The PC monitor market in India witnessed a 5 per cent growth in terms of sell-throughs in the quarter ended June 30, 2013 compared with the first quarter, driven mainly by offers and schemes floated by vendors, according to a report by CyberMedia Research.
The rise in the total sales volume makes it all the more significant, as PC monitor vendors had increased the prices of monitors up to 5 per cent due to a slew of factors, including the sharp depreciation of Indian rupee.
LG emerged as the leader with a 26 per cent share of unit sell-throughs in Q2, followed by Acer (25 per cent), while Samsung grabbed the third position with 20 per cent share. The southern India contributed a hefty 35 per cent of the total sales volume.
The report noted that large volume of parallel imports for Samsung and LG resulted in a steep decline in sell-throughs in the first quarter. Samsung, however, managed to recover some of the lost ground and recorded a growth of 9 per cent in sell-throughs in Q2 compared with Q1. Effective front-end sales incentives enabled partners to bring down prices for Samsung monitors despite the price increase. This tactic also helped close the window for parallel imports, the report noted.
"Decline in parallel imports of PC monitors and typical market behaviour saw partners stock more units before the impending price hike on imports due to sharp depreciation of Indian rupee. These two reasons were largely responsible for the growth in sell-throughs in India during the April-June quarter," said Sumanta Mukherjee, lead analyst at CMR.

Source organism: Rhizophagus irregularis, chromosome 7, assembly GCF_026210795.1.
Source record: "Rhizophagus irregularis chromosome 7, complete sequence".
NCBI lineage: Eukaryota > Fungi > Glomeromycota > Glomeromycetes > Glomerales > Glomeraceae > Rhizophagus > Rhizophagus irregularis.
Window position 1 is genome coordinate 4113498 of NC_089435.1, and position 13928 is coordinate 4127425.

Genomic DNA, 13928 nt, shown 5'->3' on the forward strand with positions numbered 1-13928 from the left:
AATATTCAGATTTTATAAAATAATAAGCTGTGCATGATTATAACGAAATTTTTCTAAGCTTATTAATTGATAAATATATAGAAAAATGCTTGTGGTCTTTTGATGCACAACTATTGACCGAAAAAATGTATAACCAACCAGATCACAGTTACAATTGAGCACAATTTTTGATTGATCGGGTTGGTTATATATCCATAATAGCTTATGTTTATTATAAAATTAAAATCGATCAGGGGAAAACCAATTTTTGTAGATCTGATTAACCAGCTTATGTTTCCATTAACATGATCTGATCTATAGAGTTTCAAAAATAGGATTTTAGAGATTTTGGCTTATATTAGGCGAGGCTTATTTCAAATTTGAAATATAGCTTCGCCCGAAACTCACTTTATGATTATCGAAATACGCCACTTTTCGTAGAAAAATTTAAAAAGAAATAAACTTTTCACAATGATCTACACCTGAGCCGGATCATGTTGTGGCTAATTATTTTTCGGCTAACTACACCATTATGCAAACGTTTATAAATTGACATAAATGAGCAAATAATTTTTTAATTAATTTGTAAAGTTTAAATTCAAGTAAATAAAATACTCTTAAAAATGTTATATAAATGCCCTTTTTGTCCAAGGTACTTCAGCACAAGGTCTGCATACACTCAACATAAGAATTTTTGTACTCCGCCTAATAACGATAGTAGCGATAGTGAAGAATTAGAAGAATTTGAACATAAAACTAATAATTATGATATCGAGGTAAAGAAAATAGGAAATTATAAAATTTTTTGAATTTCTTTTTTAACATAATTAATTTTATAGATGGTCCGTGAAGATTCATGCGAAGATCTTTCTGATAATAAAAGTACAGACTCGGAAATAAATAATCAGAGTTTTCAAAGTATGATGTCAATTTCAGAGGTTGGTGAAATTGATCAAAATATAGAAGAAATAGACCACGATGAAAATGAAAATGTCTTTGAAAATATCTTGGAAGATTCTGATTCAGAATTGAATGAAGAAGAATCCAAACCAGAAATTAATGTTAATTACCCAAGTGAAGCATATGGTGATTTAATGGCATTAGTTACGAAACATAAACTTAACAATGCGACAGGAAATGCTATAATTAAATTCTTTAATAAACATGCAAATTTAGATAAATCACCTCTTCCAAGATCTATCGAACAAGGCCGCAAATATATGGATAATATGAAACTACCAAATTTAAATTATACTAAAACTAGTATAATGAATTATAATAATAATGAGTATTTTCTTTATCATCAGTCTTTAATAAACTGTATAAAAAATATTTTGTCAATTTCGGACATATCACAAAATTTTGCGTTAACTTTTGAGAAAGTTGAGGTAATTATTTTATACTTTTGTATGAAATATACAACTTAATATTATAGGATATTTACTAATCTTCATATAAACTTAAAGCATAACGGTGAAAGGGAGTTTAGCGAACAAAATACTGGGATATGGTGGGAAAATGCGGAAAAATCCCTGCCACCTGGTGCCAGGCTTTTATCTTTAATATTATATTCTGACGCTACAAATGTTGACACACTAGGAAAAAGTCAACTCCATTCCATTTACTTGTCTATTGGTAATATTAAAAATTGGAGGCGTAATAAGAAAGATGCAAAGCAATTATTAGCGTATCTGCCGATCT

The fall of the Indian currency vis-Ã -vis the US dollar and other major currencies stoked fears of inflation and spread panic among investors and the partner community. The tumbling rupee forced vendors to increase prices ahead of the festive season.
Samsung and LG increased their prices 3-4 per cent and 5 per cent, respectively, in the second quarter, while Acer raised prices at the fag-end of the quarter. While Samsung managed the demand with incentives to partners, LG was the most affected, with its market shares declining 4 per cent, on a quarter-on-quarter basis.
The price difference between assembled PCs and branded PCs has been continually narrowing and more consumers are opting for significant benefits offered by branded PC vendors such as extended warranty. With an increasing number of branded players in the marketplace, assembled PC shipments have grown at a relatively slower pace. While the assembled desktop PC market has declined rapidly over the past two years, most partners are hopeful that the decline will be arrested, and the next two years may see a flat market.
"Tier II and Tier III towns have a demand pattern where Indian consumers recycle old PCs or upgrade them in order to make effective use. Homes, schools, colleges and SMBs in these geographies still prefer the assembled PC. The gaming segment remains a bright spot for PC assemblers as well as for branded PC players," Mukherjee said.
(Edited by Joby Puthuparampil Johnson)